According to research published recently in Cancer Epidemiology, Biomarkers & Prevention, higher levels of biomarkers of exposure to nicotine and nitrosamine NNK (a carcinogenic toxicant found in tobacco) were seen in US adults who only used smokeless tobacco products compared with those adults who only used cigarettes.
“Even though smokeless tobacco is used less than cigarettes, it continues to be used among several population groups, particularly men and young people, which is a cause for concern because it has been found to have several adverse health effects and identified as a cause of cancer,” commented Brian Rostron, an epidemiologist in the Center for Tobacco Products at the US FDA. “Previous small studies have found high levels of toxic constituents including carcinogens in smokeless tobacco users, but analyses of nationally representative data have been generally lacking to date.”
“Our analysis of data from NHANES [National Health and Nutrition and Examination Survey], a large, nationally representative study of US health behaviors and outcomes, generated results consistent with those from previous smaller studies,” Rostron continued. “Levels of biomarkers of exposure to nicotine and the cancer-causing tobacco constituent NNK were higher among exclusive smokeless tobacco users than exclusive cigarette smokers. This continues to put smokeless tobacco users at risk for adverse health effects, including cancer.”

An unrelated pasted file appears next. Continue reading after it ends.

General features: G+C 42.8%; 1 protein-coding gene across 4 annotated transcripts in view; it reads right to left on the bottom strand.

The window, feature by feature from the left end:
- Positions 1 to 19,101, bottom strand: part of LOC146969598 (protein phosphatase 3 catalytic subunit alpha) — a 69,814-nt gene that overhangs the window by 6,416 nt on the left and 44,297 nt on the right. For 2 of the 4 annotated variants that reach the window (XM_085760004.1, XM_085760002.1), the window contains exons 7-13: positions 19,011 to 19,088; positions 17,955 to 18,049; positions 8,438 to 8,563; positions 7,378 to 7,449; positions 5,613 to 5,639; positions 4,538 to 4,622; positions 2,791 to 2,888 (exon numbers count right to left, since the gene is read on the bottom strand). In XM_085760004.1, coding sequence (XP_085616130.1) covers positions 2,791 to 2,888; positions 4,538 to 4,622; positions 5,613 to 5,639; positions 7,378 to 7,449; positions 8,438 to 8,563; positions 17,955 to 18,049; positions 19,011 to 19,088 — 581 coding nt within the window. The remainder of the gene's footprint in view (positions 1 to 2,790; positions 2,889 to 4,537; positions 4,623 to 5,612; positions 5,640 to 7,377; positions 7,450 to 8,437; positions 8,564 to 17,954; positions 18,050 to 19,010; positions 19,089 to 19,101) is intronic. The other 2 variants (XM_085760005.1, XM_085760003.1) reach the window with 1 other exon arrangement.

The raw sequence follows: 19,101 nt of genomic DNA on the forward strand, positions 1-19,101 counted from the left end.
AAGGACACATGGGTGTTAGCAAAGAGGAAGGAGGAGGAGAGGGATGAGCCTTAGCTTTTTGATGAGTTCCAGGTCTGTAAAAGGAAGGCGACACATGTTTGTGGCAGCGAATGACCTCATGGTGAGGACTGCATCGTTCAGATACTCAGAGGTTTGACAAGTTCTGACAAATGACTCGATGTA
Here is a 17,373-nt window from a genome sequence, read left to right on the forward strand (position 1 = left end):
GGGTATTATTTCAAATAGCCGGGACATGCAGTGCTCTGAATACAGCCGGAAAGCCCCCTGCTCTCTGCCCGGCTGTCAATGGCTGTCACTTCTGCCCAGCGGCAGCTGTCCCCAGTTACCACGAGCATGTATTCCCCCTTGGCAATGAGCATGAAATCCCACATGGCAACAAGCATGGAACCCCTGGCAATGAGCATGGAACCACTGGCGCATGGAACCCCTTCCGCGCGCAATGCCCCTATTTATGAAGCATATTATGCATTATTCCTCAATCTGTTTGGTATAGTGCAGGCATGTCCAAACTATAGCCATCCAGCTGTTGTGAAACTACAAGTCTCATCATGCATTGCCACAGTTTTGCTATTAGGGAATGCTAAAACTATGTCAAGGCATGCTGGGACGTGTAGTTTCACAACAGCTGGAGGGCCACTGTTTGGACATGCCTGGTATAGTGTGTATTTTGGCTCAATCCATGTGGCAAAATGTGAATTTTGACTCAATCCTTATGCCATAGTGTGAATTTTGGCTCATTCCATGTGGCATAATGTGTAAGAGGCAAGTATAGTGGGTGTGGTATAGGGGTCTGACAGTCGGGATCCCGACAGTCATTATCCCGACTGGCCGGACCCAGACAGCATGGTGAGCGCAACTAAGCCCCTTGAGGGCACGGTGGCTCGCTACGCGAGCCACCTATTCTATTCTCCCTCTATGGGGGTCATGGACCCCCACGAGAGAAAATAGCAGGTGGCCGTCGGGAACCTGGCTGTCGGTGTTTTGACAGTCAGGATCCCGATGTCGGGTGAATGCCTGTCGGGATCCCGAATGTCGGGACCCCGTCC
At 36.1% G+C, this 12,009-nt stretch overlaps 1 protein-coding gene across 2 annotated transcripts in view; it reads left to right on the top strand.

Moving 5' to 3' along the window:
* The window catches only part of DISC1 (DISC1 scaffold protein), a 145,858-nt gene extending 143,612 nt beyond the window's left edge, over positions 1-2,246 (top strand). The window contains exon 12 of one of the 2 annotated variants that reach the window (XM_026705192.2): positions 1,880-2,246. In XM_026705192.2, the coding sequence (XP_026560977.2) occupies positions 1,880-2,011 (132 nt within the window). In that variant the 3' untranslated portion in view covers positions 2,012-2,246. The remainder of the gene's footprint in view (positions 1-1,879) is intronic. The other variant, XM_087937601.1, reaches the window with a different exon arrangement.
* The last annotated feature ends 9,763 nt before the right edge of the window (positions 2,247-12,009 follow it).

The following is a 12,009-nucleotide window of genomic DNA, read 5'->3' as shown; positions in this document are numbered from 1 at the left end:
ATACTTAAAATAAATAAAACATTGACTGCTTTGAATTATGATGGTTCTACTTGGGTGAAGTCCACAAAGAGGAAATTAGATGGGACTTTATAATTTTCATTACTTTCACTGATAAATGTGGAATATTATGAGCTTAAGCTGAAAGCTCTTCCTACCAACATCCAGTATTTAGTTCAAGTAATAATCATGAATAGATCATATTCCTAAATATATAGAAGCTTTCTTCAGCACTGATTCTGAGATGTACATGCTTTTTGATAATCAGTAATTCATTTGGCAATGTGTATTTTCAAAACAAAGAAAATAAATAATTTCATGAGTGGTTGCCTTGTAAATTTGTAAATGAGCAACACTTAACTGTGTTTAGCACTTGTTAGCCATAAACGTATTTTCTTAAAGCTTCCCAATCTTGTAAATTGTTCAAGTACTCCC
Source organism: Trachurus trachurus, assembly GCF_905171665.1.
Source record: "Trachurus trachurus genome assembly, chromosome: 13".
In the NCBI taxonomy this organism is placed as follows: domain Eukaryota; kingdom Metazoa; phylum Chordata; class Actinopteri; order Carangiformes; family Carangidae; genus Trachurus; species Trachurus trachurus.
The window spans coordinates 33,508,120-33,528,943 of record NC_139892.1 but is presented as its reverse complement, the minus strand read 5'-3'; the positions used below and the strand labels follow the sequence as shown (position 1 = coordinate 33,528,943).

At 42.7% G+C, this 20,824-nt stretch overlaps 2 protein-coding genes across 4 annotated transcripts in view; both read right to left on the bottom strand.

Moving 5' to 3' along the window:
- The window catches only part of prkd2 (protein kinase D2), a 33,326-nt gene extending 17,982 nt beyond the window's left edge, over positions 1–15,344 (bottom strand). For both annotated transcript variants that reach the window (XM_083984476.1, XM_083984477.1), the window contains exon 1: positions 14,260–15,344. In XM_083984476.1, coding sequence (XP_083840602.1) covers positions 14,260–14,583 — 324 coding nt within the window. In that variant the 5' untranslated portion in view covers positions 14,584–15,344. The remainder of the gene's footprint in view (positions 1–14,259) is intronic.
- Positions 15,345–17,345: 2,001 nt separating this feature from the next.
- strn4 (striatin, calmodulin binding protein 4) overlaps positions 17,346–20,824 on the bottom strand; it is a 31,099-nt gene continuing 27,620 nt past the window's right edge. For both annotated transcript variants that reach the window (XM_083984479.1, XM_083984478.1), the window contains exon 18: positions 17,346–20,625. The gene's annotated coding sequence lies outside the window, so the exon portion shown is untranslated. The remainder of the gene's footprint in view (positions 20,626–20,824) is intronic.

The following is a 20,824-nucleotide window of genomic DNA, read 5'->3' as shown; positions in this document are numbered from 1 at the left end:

Rostron and collaborators analyzed data from 23,684 adults who participated in NHANES from 1999 to 2012. They categorized the individuals into four groups (16,313 non-tobacco users, 488 exclusive smokeless tobacco users, 6791 exclusive cigarette smokers and 92 dual cigarette and smokeless tobacco users) and examined the biomarkers of exposure to seven different tobacco constituents, including nicotine and NNK.
The study demonstrated that exclusive smokeless tobacco users had higher geometric mean serum levels of cotinine, the biomarker of nicotine exposure, than exclusive cigarette smokers. In addition, exclusive smokeless tobacco users also had higher geometric mean urine levels of 4-(methylnitrosamino)-1-(3-pyridyl)-1-butanol (NNAL), the biomarker of NNK exposure.
“Our findings demonstrate the need for continuing study of the toxic constituents of smokeless tobacco as well as their health effects on the individuals who use them,” stated Rostron. “This is why the FDA and CDC are continuing to analyze and monitor biomarker levels among tobacco users and why the FDA and NIH are collaborating on the Population Assessment of Tobacco and Health [PATH] Study, a large longitudinal study in which biospecimens such as blood and urine have been collected.”
Rostron warned that, as NHANES is a general health survey, there are data missing with regard to the specific type and quantity of smokeless tobacco product used, as well as on the duration or former use of smokeless tobacco products. He concluded that more specific analyses of tobacco use and harm will be enabled by the PATH Study data.